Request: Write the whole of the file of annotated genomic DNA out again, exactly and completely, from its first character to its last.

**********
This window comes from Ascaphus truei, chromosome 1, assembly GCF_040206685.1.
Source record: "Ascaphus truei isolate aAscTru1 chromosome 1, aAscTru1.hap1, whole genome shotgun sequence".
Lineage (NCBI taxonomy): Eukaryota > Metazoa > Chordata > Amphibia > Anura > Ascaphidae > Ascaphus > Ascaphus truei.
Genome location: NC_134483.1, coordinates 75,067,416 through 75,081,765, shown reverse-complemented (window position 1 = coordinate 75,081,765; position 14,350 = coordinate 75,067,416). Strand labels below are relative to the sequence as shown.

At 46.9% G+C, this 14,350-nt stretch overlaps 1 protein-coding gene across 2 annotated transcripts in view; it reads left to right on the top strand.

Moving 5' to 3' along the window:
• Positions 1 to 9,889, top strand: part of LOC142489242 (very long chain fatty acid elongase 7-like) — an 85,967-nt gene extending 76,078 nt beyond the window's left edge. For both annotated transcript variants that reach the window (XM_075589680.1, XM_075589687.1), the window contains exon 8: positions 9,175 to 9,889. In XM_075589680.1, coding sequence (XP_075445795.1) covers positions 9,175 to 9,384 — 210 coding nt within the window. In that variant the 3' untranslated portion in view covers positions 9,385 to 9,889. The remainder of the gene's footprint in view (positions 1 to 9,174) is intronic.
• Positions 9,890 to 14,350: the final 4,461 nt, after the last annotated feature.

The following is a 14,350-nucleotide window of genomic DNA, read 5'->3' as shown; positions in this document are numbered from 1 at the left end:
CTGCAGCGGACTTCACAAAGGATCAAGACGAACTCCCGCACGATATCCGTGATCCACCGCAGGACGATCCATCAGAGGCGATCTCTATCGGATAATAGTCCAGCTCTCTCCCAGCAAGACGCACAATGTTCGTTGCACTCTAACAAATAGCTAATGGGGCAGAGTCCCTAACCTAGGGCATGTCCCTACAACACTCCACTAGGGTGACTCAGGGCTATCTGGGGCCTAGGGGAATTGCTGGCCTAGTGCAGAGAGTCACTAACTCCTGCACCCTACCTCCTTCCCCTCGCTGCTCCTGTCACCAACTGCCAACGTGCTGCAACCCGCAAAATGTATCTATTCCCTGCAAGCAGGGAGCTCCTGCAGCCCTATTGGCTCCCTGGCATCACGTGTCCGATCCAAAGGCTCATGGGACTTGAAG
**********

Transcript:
This window comes from Ascaphus truei, chromosome 1, assembly GCF_040206685.1.
Source record: "Ascaphus truei isolate aAscTru1 chromosome 1, aAscTru1.hap1, whole genome shotgun sequence".
Lineage (NCBI taxonomy): Eukaryota > Metazoa > Chordata > Amphibia > Anura > Ascaphidae > Ascaphus > Ascaphus truei.
Genome location: NC_134483.1, coordinates 75,067,416 through 75,081,765, shown reverse-complemented (window position 1 = coordinate 75,081,765; position 14,350 = coordinate 75,067,416). Strand labels below are relative to the sequence as shown.

At 46.9% G+C, this 14,350-nt stretch overlaps 1 protein-coding gene across 2 annotated transcripts in view; it reads left to right on the top strand.

Moving 5' to 3' along the window:
• Positions 1 to 9,889, top strand: part of LOC142489242 (very long chain fatty acid elongase 7-like) — an 85,967-nt gene extending 76,078 nt beyond the window's left edge. For both annotated transcript variants that reach the window (XM_075589680.1, XM_075589687.1), the window contains exon 8: positions 9,175 to 9,889. In XM_075589680.1, coding sequence (XP_075445795.1) covers positions 9,175 to 9,384 — 210 coding nt within the window. In that variant the 3' untranslated portion in view covers positions 9,385 to 9,889. The remainder of the gene's footprint in view (positions 1 to 9,174) is intronic.
• Positions 9,890 to 14,350: the final 4,461 nt, after the last annotated feature.

The following is a 14,350-nucleotide window of genomic DNA, read 5'->3' as shown; positions in this document are numbered from 1 at the left end:
CTGCAGCGGACTTCACAAAGGATCAAGACGAACTCCCGCACGATATCCGTGATCCACCGCAGGACGATCCATCAGAGGCGATCTCTATCGGATAATAGTCCAGCTCTCTCCCAGCAAGACGCACAATGTTCGTTGCACTCTAACAAATAGCTAATGGGGCAGAGTCCCTAACCTAGGGCATGTCCCTACAACACTCCACTAGGGTGACTCAGGGCTATCTGGGGCCTAGGGGAATTGCTGGCCTAGTGCAGAGAGTCACTAACTCCTGCACCCTACCTCCTTCCCCTCGCTGCTCCTGTCACCAACTGCCAACGTGCTGCAACCCGCAAAATGTATCTATTCCCTGCAAGCAGGGAGCTCCTGCAGCCCTATTGGCTCCCTGGCATCACGTGTCCGATCCAAAGGCTCATGGGACTTGAAG